De Mambo Nintendo Switch Review: Fight and Flight

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De Mambo is a sumo smash-fest so frantic and so fun, it just might ruin every friendship you hold dear. If you can imagine distilling what makes Super Smash Bros. fun into its very simplest components, much in the same way that Dive Kick distills the fighting game footsie formula into its simplest quanta, you can start to understand a little bit of what you're getting into with De Mambo. This game is all about getting your friends gathered around the big screen, or around your Switch, for some instantly gratifying and highly addicting competitive action.

So here's the gist. You and your friends will find yourselves controlling these little colored orbs in variously arrayed stages of lesser or greater complexity. All around you are walls and obstacles, and these are all capable of being damaged and eventually broken. The point of De Mambo's titular multiplayer mode is to slam into your friends and opponents using the attack button, and eventually knock them off of the stage. Like in Super Smash Bros., your frailty will continue to increase with every shot you take, so you'll want to dive in, dish out as many smacks as you can, and get out before anyone can pound you.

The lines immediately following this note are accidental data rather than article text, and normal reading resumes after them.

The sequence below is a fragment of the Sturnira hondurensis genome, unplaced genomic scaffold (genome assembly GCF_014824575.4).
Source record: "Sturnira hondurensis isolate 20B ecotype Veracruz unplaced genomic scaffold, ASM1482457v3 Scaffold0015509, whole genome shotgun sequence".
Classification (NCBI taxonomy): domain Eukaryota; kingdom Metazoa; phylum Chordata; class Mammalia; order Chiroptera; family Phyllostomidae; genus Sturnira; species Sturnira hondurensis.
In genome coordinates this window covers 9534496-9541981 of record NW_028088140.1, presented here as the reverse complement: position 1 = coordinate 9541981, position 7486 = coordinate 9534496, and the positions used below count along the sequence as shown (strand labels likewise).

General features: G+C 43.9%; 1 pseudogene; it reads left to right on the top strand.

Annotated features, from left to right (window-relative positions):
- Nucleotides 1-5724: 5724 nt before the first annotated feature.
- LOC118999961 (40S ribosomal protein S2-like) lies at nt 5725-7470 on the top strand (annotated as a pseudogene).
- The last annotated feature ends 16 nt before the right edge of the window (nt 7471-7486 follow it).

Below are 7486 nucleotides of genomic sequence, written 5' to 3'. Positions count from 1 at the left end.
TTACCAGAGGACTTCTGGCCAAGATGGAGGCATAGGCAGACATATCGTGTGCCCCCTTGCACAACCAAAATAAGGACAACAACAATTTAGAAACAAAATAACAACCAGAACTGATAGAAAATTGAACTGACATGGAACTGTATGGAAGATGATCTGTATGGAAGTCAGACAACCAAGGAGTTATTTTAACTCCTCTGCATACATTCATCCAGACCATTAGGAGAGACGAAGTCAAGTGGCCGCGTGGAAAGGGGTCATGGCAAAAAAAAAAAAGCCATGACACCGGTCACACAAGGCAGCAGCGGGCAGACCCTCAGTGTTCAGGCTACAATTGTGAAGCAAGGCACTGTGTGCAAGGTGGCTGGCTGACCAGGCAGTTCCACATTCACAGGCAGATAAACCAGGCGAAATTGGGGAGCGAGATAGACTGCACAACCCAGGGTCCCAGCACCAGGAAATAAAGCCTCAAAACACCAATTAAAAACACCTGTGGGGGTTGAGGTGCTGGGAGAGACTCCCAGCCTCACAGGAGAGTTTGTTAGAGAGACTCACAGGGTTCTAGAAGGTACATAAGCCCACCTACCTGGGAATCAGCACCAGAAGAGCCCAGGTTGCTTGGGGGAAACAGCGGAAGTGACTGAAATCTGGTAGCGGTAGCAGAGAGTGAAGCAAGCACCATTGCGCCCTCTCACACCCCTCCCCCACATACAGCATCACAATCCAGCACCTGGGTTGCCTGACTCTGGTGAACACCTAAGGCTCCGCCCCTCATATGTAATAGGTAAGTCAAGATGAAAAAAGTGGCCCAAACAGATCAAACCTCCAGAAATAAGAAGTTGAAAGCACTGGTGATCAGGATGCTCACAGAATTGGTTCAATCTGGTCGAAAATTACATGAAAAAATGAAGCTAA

The aesthetic and music are both deliciously retro; humble in all of the right ways. The music is a chaotic delight, with staccato bleeps, bloops, and blips that will have you thinking that these developers held a microphone up to a chiptune grand piano while a digital squirrel danced across it. That charming simplicity is employed across the board.

There are only two buttons to worry about, which makes this game incredibly accessible. You move and jump with the joystick, and you attack with a face-button. That's it. The attack button can be held to initiate three different levels of attack, and which attack you use will depend on your positioning and on your surroundings. There's a ton of room for competitive players to work out a competent offense and defense, but button mashers and servants of utter chaos are more than welcome here.

This is the kind of game that will have you digging your elbows into the sides of former friends; it will have you reeling with laughter as you pull off the perfect charged shot sending all three of your friends into the abyss; De Mambo will have you squeezing your controller with rage, and demanding the victor go one more round so you can get your revenge. The inclusion of a "loser rail" means that even if you suck, or if you're playing with non-gamers, death isn't necessarily the end. If you die you still get to ride the "loser rail" around the perimeter of the stage, waiting to gobble up anyone unlucky enough to get blasted your way. If you can snatch them up, you're back in the game with another shot at victory!